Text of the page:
updated 10/31/2007 9:57:07 PM ET 2007-11-01T01:57:07

American and European rights groups filed a legal complaint in France accusing former U.S. Defense Secretary Donald Rumsfeld of responsibility for torture in Iraq and at Guantanamo Bay.

The complaint was filed with the Paris prosecutor's office as Rumsfeld arrived in France for a visit, according to the New York-based Center for Constitutional Rights, the Berlin-based European Center for Constitutional and Human Rights, and two Paris-based groups, the International Federation of Human Rights and the League of Human Rights.

Lawrence Di Rita, former Pentagon spokesman under Rumsfeld, said: "These assertions have no merit, and they have been completely dismissed when made in other jurisdictions."

"Complaints such as this have zero foundation in the truth or the facts as presented in countless investigations," he said.

The rights groups say their complaint could go forward because people suspected of torture can be prosecuted in France if they are on French soil.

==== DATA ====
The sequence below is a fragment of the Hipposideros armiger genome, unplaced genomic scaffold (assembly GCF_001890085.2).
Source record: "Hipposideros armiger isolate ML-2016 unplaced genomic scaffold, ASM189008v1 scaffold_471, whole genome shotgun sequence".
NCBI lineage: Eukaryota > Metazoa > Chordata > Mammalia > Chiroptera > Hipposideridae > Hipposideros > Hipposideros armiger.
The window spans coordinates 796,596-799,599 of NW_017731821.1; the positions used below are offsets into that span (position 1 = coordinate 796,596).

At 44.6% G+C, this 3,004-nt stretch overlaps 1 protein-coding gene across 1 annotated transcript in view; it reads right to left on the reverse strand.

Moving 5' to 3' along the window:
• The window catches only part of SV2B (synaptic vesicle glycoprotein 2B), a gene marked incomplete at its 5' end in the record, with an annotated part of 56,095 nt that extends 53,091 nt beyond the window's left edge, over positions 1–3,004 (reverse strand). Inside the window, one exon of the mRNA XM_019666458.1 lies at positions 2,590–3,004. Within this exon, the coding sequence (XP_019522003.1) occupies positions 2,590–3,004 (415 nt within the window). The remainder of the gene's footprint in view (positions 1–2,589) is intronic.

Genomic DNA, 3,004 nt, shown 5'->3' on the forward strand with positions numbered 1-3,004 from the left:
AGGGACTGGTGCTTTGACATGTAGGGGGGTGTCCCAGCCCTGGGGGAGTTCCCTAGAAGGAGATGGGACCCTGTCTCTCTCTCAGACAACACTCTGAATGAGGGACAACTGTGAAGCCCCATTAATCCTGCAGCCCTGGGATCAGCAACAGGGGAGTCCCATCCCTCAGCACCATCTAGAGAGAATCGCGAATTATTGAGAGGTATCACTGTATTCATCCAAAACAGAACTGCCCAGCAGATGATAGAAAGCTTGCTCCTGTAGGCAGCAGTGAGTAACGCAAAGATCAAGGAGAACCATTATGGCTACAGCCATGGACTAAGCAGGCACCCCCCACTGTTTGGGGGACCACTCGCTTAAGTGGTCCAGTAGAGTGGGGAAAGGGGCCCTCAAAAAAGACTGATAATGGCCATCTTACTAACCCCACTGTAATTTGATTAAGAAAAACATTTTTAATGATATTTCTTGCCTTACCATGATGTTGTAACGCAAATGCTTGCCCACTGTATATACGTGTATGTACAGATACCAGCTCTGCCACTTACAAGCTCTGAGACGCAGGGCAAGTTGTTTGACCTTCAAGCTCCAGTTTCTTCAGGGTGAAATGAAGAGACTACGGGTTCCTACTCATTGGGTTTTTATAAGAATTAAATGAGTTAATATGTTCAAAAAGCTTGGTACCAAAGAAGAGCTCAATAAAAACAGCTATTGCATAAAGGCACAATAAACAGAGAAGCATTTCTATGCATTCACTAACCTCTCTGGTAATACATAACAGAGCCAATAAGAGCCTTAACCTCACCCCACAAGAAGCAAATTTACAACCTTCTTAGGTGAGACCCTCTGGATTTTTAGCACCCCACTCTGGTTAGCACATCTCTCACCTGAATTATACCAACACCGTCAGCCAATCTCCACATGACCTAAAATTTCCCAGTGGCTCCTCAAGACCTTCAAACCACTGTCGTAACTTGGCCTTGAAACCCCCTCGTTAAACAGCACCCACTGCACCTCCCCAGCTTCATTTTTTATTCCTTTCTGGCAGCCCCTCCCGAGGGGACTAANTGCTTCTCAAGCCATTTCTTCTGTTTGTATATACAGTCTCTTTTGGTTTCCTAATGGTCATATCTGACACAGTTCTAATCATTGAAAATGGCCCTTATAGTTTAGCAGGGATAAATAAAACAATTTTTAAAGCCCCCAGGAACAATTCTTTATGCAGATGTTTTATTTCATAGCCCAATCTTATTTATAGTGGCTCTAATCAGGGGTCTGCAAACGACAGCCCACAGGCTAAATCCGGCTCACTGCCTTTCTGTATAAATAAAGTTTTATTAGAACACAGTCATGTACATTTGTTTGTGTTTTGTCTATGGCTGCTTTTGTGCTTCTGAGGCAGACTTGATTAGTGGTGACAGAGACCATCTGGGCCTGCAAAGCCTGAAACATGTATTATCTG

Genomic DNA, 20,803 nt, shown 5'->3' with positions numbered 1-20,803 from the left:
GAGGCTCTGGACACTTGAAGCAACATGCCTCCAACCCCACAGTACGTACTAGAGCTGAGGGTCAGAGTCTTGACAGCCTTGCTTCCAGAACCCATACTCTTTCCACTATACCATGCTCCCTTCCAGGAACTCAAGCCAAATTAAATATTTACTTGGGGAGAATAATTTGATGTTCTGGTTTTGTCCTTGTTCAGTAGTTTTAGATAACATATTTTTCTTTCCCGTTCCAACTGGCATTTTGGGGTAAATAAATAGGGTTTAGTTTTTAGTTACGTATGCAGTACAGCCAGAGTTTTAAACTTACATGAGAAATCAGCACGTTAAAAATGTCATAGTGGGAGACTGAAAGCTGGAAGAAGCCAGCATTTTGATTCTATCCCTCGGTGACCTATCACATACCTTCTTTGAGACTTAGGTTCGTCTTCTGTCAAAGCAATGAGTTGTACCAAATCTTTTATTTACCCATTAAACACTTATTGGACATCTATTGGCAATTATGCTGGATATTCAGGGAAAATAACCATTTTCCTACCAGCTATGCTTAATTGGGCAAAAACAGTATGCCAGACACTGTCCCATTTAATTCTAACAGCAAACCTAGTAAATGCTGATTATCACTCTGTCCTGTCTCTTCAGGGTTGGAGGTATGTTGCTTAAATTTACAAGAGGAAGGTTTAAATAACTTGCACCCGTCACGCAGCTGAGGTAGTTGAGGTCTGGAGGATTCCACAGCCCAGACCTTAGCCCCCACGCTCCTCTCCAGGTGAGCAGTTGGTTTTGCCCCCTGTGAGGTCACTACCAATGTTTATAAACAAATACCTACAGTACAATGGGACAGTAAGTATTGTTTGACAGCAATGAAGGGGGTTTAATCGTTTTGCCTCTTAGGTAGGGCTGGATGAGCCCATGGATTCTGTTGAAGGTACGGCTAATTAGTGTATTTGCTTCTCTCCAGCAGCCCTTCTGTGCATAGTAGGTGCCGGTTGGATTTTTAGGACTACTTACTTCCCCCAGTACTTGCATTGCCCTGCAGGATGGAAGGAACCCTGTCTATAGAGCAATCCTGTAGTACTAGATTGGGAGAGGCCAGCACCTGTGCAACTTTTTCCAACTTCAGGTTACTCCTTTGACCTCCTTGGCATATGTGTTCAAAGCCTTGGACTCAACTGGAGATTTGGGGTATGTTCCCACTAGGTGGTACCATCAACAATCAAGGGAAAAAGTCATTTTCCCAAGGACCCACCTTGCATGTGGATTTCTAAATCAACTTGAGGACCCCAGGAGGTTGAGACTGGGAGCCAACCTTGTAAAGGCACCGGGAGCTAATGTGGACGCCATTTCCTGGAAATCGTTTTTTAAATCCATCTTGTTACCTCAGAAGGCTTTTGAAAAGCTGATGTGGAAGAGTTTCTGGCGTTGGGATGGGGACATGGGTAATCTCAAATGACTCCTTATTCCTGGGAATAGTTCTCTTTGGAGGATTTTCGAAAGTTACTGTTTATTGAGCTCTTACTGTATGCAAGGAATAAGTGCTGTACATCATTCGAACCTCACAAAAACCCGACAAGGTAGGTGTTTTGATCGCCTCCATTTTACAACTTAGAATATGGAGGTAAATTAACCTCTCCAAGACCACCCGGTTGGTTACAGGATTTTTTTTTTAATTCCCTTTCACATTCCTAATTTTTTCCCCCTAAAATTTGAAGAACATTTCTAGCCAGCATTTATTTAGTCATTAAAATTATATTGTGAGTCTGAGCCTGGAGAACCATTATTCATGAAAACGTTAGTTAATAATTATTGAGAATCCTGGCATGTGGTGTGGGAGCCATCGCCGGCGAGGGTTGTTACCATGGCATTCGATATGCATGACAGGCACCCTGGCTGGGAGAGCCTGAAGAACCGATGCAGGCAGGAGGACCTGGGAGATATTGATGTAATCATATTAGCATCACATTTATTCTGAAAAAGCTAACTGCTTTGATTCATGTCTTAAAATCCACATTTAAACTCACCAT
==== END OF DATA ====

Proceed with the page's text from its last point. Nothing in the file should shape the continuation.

The complaint will now be examined by French prosecutors, who will decide whether it is well-founded and should be pursued or whether it should be rejected. The Paris prosecutor's office said on Friday night that it was checking whether Rumsfeld is protected by any sort of diplomatic immunity and whether he was still in France.

The complaint says Rumsfeld, in his former position as defense secretary, "authorized and ordered crimes of torture to be carried out ... as well as other war crimes."

Groups aim to restrict his travel
Filed Thursday, the complaint cites various documents, including memos from Rumsfeld, internal reports and testimony from former U.S. Army Brig. Gen. Janis Karpinski — the one-time commander of U.S. military prisons in Iraq — to bolster its claims. It asks the prosecutor to open an inquiry and take Rumsfeld into custody.

"We know that we can't get him into prison right now, but it would be great to make sure that he couldn't safely leave the U.S. anymore," said Michael Ratner, president of the Center for Constitutional Rights.

Ratner's group already filed a formal request in Germany to try to bring an investigation against Rumsfeld and other current and former Bush administration officials for either ordering, aiding or failing to prevent torture.

German federal prosecutors rejected that request in April, saying it was up to the U.S. to hold any inquiry.

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